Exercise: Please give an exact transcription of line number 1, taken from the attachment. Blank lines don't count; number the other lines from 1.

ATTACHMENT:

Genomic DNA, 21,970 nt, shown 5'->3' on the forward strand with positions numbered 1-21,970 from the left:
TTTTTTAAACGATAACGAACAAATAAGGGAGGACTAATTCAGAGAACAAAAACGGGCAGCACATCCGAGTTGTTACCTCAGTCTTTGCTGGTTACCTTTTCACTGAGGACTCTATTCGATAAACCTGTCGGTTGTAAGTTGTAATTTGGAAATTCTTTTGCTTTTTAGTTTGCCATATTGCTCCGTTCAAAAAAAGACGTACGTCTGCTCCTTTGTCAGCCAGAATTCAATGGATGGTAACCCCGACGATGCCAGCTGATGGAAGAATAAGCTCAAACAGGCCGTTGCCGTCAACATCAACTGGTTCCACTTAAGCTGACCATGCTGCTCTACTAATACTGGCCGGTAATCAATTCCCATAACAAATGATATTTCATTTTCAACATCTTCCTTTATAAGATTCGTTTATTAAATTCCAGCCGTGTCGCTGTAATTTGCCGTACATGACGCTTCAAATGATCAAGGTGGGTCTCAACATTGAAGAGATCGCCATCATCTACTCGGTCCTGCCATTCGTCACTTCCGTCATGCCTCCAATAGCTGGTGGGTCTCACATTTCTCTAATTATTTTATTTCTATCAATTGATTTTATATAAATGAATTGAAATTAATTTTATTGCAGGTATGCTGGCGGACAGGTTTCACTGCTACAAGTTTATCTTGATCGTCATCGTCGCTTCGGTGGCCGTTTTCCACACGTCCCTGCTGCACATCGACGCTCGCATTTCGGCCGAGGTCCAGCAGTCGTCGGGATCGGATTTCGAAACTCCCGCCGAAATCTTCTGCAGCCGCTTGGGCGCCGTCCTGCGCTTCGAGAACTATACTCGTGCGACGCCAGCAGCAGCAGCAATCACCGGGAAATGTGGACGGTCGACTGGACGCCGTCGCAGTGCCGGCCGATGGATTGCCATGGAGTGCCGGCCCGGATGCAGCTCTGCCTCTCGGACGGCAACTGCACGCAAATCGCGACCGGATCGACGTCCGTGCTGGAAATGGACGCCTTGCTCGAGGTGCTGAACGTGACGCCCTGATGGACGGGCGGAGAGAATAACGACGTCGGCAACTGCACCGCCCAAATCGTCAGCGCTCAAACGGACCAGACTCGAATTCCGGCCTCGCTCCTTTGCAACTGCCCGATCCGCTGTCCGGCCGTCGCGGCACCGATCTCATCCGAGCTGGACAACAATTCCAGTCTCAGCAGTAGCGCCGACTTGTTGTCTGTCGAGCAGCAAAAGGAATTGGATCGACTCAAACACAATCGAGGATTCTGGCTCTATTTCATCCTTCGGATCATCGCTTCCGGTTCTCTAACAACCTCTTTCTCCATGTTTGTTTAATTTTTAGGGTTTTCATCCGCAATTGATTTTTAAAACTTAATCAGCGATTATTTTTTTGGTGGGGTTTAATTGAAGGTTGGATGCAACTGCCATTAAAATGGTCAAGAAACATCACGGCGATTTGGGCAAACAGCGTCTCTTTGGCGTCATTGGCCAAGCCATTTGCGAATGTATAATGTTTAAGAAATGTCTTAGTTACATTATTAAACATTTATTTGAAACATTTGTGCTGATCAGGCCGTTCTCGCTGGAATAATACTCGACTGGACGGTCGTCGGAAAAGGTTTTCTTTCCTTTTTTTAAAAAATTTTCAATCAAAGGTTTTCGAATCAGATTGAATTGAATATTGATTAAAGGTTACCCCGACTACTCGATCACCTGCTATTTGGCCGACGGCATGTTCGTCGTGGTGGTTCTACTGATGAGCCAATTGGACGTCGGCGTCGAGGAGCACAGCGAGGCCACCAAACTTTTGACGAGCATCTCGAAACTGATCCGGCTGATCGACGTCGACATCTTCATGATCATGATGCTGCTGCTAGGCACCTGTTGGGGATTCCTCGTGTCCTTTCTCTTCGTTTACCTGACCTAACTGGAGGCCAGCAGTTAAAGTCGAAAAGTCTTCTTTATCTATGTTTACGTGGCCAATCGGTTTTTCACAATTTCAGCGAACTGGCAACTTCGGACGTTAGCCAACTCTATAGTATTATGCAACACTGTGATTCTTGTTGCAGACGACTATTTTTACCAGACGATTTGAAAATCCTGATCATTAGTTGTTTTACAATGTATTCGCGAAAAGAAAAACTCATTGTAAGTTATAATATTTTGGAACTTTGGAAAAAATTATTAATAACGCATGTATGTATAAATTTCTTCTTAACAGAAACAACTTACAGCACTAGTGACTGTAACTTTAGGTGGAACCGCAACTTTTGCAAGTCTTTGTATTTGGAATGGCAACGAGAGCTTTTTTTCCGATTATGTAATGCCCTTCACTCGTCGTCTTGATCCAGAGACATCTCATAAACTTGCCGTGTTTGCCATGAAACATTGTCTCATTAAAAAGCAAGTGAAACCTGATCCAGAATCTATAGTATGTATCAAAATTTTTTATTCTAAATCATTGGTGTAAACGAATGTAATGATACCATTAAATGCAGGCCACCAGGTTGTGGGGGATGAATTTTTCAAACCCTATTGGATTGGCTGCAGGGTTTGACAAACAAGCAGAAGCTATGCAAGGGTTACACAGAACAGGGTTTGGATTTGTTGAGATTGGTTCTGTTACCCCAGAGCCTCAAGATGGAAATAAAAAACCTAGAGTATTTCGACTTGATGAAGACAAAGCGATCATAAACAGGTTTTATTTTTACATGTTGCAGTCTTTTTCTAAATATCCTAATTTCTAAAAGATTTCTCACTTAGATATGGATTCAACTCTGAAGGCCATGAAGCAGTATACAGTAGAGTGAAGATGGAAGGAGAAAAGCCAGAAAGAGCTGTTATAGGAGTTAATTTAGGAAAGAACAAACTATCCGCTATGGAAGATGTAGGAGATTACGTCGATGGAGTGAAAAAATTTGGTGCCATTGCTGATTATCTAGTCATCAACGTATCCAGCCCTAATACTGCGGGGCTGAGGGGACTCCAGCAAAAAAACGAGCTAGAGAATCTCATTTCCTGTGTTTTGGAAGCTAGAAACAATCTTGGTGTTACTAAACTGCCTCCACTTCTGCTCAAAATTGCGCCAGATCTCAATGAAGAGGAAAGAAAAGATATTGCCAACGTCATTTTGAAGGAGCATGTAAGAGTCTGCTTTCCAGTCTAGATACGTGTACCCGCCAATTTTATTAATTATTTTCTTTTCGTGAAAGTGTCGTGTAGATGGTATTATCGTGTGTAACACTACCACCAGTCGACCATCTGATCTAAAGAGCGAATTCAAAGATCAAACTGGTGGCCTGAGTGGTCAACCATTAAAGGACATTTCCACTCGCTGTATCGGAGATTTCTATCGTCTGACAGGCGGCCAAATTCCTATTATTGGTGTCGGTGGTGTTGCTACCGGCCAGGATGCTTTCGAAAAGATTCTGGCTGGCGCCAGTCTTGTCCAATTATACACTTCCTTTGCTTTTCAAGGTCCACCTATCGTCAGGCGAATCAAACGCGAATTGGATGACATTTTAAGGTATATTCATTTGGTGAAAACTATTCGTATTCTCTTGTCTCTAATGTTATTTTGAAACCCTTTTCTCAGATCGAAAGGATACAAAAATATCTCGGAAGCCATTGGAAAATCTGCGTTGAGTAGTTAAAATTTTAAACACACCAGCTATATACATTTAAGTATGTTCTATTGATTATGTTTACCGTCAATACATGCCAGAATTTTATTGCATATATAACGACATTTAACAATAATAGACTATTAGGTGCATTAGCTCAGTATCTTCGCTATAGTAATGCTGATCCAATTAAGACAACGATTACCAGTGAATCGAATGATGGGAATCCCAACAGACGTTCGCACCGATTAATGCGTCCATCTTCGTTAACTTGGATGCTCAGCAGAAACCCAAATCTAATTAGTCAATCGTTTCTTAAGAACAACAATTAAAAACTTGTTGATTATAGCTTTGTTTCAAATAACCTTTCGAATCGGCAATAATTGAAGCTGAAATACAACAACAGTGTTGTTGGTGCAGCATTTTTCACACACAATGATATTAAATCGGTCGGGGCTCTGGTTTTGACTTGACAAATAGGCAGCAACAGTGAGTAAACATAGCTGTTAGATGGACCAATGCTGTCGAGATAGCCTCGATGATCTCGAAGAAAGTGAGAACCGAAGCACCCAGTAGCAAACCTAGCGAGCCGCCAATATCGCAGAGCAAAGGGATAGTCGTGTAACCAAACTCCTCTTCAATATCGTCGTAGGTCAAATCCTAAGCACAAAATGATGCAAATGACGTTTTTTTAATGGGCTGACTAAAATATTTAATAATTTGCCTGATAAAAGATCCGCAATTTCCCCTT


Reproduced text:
Genomic DNA, 21,970 nt, shown 5'->3' on the forward strand with positions numbered 1-21,970 from the left: